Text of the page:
New cost-cutting farm bill proposal angers industry

By Laura Crowley

- Last updated on GMT

Related tags: United states department of agriculture, Agriculture

The American Soybean Association (ASA) argues that the new version
of the farm bill proposal announced yesterday is damaging
for soybean and corn farmers as well as biodiesel producers.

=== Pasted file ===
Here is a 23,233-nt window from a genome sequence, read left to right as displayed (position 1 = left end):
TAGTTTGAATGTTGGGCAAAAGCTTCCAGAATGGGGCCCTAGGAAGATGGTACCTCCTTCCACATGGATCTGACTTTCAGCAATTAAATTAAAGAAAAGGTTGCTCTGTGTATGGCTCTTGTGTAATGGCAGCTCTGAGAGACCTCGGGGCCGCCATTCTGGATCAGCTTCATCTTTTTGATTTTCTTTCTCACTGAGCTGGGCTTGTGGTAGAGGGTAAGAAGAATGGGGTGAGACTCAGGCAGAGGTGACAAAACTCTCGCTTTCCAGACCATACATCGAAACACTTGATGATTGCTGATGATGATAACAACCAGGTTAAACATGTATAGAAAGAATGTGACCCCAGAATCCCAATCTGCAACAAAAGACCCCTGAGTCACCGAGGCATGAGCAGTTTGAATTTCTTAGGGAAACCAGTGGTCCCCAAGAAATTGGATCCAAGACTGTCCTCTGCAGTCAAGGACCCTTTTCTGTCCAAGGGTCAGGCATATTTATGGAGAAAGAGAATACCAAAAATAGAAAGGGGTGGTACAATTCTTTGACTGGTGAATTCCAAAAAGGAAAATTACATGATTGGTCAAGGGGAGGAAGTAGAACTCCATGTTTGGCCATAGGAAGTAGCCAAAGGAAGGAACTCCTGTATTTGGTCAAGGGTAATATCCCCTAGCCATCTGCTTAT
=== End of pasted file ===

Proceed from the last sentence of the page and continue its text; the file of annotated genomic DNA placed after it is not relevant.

House Republicans Collin Peterson and Robert Goodlatte drew up the new suggestions, which applies stricter limits of farmer subsidies and slashes extra spending for farm programs and conservation over a 10-year period. However, the ASA criticizes the new amendments. The organization's president, John Hoffman, said: "It reverses the limited progress ASA achieved in the House bill to provide more equitable income support to soybean producers, and sufficient funding to make US biodiesel producers competitive with imported biodiesel." ​He added: "Worse yet, the plan makes changes to the loan deficiency payment program that dramatically weaken the income safety net and disadvantage soybean, corn and other feed grains, and wheat farmers compared to current law." ​ The general suggestions seem to have been taken on board and strongly considered by government officials, with the US Department of Agriculture (USDA) seeing it as a positive step forward. USDA secretary Ed Schafer and deputy secretary Chuck Conner said: "We believe this offer represents a package that is moving in a direction of a bill that the President would sign." ​While the USDA considers work still needs to be done to advance the proposals, it sees it as an important stepping stone. ​Schafer added: "We urge the House and Senate to use this proposal as the framework for a conference agreement. Without action sometime soon, we risk not reaching a final agreement that would provide a long-term safety net forAmerica's farmers and ranchers." ​ The amount of money the bill will save is stilly blurry, but according to the ASA, it cuts overall spending by $12bn from the earlier House-passed bill and inserts policy positions that had previously been rejected. Among the changes is a $6.5bn cut from the Commodities Title, which provides income support for wheat, feed grains, upland cotton, rice, and oilseeds. Other cuts include $3bn less in increased food stamp spending and $2.2 billion less in the Energy Title. Funding for the Commodity Credit Corporation Bioenergy Program (which makes payments to eligible bioenergy producers to encourage increased purchases of agricultural commodities for the purpose of expanding production of bioenergy) including support for domestic biodiesel production, would be reduced from $1.4 bn to $245m. The plan also would require producers of all commodities, with the exception of cotton and rice, to lose beneficial interest in their crops in order to receive a Marketing Loan Gain or Loan Deficiency Payment (LDP), according to the ASA. Hoffman said: "Requiring producers to sell their crop in order to receive anLDPwould end the effectiveness of this program in protecting farm income during periods of low prices. While the income safety net provided by theLDPprogram is not triggered during times of normal or high prices, gutting the effectiveness of this program during potential future times of low prices represents a major step backward from current law.​" This new proposal follows the House's version of the bill being passed last July, and the Senate's, which was passed in December.

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